Branford, CT Passenger Train Thrown Off Rails, Aug 1865

Bridgeport CONN 8 14 1865.jpg




New Haven, Wednesday, Aug. 23.
The Palladium says that about 7 1/2 o'clock last night, the evening train from New London ran over a cow, three miles this side of Branford, and the baggage, mail and first passenger cars were thrown from the track.
The baggage car turned a complete somersault down an embankment, and rolled over twice, and was badly smashed.
Almost all the employes of the road, ten or twelve in number were injured, some seriously, but none fatally. But one passenger was badly injured.
A special train returned to this city with the wounded, at 12 o'clock in the night.

Second Dispatch.
New Haven, Wednesday, Aug. 23.
The following is a list of those injured by the accident on the Shore Line last night:
L. P. HEMPSTEAD, mail agent, head bruised, mouth cut, and right knee injured.
IRA HICKS, express messenger, hurt in the back, and it is feared has recieved internal injuries.
CHARLES PETTIBONE, baggage-master, slightly bruised.
HIRAM DAVISON, bridge-builder -- slightly injured in foot and leg.
E. F. STRICKLAND, conductor -- in right foot.
CLINTON SHEPPARD, conductor -- head cut and leg bruised.
WILLIAM BROWN, water-boy -- badly bruised; was taken up for dead, but will live.
THOMAS CAHILL, brakeman -- knee cut.
WILLIAM BISHOP -- badly burned.
Eight persons were in the baggage-car, which turned a double somersault down the embankment.

From the New Haven Journal, Aug. 23.
Last evening, about 7:30 o'clock, as the evening train from New London to this city was about three miles from Branford, the engine ran over a cow. No headlight is used on this train, as it usually arrives before one is needed; moreover, the train had just reached a curve, and there would not have been time to stop if the obstruction had been seen. The engine passed safely, and was not thrown off, but the baggage and mail car, and first passenger -- a new sleeping car -- were thrown from the track. The baggage car was pitched down a considerable embankment, and rolled completely over twice -- some say three times -- and was of course considerably broken. The sleeping car was dislodged from its truck, and simply thrown up on its side, where it rested comparatively uninjured. The other cars were not dislodged.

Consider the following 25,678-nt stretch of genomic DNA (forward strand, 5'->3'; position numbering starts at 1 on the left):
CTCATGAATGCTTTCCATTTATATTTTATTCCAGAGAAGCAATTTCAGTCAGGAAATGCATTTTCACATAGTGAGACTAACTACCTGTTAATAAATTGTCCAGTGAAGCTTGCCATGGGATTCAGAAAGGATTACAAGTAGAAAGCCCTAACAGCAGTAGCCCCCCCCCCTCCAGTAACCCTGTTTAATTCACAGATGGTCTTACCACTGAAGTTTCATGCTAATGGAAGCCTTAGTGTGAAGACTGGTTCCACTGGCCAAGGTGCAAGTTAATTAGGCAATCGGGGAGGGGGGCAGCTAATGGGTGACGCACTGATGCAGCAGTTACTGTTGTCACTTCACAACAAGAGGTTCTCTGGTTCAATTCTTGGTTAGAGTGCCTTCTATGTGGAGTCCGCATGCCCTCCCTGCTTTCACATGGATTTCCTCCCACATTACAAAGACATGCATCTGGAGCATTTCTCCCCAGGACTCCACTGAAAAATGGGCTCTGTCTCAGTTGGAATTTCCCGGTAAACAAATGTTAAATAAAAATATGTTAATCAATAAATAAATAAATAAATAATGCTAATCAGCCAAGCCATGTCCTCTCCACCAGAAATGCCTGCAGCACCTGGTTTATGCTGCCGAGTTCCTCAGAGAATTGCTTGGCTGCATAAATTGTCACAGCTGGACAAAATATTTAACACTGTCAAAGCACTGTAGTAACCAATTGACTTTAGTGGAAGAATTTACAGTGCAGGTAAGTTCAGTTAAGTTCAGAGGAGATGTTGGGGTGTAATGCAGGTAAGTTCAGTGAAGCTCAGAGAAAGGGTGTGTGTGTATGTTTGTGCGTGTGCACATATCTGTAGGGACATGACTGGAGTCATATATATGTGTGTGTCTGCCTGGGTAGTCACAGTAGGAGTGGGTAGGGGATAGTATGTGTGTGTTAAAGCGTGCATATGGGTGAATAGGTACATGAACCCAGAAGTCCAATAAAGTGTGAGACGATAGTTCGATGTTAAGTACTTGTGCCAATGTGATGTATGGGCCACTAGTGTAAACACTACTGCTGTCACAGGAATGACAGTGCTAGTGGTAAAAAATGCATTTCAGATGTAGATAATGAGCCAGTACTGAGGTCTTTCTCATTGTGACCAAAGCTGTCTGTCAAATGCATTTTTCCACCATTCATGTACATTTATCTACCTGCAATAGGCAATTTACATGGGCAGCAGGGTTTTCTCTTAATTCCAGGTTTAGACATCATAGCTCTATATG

There were seven persons in the baggage car when it went over. It seems almost incredible that not one of them was killed, and no one, it is believed, dangerously injured, although all were more or less hurt, and some quite badly. It was at first thought that the water boy was killed, but he afterward revived and is said not to be in danger. The mail agent was badly hurt; another person, a passenger, severely injured in the leg; and all cut or bruised considerably; but all werer amazed to find themselves alive after such a somersault. The passenger car was a new sleeping car recently put upon the road, and is not, we believe, very much damaged. One of the passengers in it was considerably and several others slightly bruised.
We have not been able to learn the names of any of the sufferers, as the train did not reach this city until half past twelve. Conductor SHEPHARD, who is said to have received some injury himself, nevertheless walked to East Haven, rode in on a milk wagon, and returned with a car, workmen to clear the track, the master mechanic and Superintendent CALHOUN, by whom the wreck was overhauled as rapidly as possible. The night baggage and passengers for Boston by this route were forwarded by the Hartford trains, but we presume the track will be ready for use again this morning.

The New York Times New York 1865-08-24